Many institutions are still funding short since the short end of the yield curve has remained relatively flat. However, those who are experiencing more robust loan growth have decided to portfolio some of their mortgage production and layer in longer-term funding to reduce interest rate risk.

The opportunity to lock in term funding at low rates still exists, but could diminish should the market experience an extreme reaction to a more substantive future tapering announcement by the Federal Reserve. When conducting a stress test on the deposit base and factoring in the possible behavior of long-term “core” deposits in this unique interest rate cycle, members may conclude that a prudent asset/liability management approach would be to layer in advances to offset possible shortfalls in longer-duration liabilities if the deposit base rapidly erodes.

Term Funding Options

In addition to straight bullet advances, the Callable Advance, the Fixed-Rate Advance with a LIBOR Cap (Fixed-Rate with a Cap), and the Amortizing Advance are all funding alternatives worthy of consideration by members seeking to lock in term funding:

  • Callable Advances give the member the option to extinguish the advance, in whole or in part, after an agreed upon call period. If the interest rate environment changes during the life of the advance, the member is not stuck with long-term “out of the market” funding –– they have the option to call the advance and rebook the funding at a more advantageous rate. If prepays are higher than anticipated and the mortgage portfolio pays down, members are not locked into retaining excess funding –– the advance can be partially extinguished. The Callable Advance helps protect against both interest rate risk and prepayment risk.
  • Fixed-Rate with a Cap Advances lock in term funding and have an embedded cap. The cap is tied to a 3-month LIBOR strike threshold. If the 3-month LIBOR rate rises and breaches the cap, the advance, on a 1-to-1 or 0.5-to-1 basis, declines in cost for every basis point 3-month LIBOR is above the cap.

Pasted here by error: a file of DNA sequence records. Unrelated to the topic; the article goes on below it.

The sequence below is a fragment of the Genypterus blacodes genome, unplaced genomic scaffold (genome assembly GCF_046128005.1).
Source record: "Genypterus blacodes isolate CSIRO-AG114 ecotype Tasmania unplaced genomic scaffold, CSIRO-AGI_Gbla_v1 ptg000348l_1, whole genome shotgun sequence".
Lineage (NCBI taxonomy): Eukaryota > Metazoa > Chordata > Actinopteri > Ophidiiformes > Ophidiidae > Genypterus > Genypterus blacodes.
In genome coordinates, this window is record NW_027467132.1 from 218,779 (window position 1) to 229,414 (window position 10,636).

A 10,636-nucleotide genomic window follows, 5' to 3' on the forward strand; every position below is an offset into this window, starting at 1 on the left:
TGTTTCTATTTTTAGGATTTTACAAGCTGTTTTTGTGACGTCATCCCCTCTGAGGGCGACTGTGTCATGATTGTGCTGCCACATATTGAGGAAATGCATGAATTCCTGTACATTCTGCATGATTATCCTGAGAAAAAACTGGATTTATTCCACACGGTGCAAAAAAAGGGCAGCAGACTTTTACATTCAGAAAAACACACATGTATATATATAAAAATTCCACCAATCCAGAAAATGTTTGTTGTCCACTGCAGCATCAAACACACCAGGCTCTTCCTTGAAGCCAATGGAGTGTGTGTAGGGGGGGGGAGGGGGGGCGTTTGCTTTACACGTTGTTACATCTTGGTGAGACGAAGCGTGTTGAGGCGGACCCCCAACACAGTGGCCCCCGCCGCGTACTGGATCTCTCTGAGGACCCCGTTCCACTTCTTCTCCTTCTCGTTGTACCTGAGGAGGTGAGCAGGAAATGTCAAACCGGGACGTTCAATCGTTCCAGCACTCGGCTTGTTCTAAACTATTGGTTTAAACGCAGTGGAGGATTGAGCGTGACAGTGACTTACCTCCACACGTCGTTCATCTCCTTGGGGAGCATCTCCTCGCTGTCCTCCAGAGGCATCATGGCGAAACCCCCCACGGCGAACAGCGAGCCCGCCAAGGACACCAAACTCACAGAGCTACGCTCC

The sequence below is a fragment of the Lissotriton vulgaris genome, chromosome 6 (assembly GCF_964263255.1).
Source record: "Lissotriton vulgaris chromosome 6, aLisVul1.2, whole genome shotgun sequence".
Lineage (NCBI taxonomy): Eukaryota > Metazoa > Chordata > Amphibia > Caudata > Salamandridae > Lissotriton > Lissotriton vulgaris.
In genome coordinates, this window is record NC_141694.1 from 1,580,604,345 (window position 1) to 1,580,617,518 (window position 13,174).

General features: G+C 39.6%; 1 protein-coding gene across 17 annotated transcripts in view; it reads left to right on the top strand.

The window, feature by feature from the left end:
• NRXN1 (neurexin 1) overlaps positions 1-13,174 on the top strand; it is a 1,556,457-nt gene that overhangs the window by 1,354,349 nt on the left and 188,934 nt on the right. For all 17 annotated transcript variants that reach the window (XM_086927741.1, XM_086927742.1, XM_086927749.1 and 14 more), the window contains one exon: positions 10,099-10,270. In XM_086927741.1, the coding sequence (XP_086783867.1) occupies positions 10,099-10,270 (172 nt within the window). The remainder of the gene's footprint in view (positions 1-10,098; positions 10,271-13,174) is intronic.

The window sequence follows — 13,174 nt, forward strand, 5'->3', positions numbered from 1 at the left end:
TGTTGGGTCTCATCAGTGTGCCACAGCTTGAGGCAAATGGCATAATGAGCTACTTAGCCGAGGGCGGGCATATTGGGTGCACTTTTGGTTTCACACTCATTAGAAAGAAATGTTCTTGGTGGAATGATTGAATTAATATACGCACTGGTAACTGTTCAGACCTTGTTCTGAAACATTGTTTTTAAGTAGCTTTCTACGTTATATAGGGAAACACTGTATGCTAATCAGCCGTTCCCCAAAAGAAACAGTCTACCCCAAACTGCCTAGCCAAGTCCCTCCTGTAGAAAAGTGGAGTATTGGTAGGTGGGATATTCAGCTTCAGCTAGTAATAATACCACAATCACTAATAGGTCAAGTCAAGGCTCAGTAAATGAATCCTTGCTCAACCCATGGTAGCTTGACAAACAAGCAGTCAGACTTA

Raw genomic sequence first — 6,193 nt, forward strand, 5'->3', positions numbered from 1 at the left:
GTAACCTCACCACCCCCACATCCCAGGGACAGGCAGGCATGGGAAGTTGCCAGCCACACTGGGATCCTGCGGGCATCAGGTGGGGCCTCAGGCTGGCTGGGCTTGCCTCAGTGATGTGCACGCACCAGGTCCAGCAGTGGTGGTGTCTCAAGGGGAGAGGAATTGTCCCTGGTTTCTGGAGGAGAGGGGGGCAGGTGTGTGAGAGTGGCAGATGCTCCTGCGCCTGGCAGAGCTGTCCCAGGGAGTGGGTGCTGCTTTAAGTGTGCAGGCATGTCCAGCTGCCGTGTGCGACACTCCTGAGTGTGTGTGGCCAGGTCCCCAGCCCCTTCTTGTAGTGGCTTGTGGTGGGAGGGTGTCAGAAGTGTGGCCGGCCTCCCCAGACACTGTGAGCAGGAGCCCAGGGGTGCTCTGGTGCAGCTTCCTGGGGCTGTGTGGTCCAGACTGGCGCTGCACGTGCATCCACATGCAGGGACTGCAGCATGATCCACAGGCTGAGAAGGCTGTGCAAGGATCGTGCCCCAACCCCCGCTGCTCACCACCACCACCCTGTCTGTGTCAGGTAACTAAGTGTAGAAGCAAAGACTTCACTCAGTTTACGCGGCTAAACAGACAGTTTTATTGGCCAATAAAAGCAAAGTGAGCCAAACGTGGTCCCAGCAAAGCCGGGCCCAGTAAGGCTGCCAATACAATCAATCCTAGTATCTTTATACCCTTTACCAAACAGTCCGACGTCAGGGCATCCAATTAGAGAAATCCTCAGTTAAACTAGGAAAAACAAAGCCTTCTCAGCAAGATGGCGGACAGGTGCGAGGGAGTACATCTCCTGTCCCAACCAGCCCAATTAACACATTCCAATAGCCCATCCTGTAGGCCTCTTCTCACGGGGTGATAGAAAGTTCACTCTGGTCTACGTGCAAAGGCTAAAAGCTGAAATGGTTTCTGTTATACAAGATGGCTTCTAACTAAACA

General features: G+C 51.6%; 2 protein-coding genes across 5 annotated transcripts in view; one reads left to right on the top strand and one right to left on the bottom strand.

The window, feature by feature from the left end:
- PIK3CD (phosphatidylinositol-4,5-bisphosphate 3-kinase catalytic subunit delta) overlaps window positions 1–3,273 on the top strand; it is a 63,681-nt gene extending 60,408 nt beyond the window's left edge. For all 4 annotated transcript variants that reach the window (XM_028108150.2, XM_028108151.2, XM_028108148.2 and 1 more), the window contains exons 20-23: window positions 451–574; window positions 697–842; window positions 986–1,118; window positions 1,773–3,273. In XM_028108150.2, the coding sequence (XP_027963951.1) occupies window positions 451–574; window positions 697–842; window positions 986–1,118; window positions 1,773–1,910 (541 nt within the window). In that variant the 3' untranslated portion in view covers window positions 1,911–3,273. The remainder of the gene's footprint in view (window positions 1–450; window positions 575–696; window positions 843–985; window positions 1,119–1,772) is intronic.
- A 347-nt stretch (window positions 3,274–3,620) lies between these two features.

In a rising rate environment, the cost of this advance reduces as the cost of other liability categories increase. This advance is especially beneficial when performing regulatory shocks, as this advance would mitigate net interest income at risk and become “in the money” when looking at Economic Value of Equity at risk.
  • Amortizing Advances can be a good option to match-fund mortgages, mitigate interest rate risk, and to preserve spread. Amortizing Advances can be structured to specifically match the anticipated cash flows of a single transaction or an entire mortgage pool, with a choice of amortization schedules and maturity terms out to 30 years. This can enable a member to lock in a spread for a period of time with the advance extinguishing according to the average life of the match-funded asset. See the September 2013 FHLBNY Advantage for more information on the Amortizing Advance.

For more information on the funding strategies discussed, contact a Calling Officer at (212) 441-6700.

1Richard Solomon et al., “Deposit Strategy in a Rising Rate Environment,” BAI, Web. 12 Nov. 2013
2Joe Adler, “Interest Rate Risk Giving Home Loan Banks a Boost,” American Banker, Web. 9 Sept. 2013

 

The FHLBNY wishes you a wonderful holiday season and a prosperous 2014. We are looking forward to partnering with you in the coming year!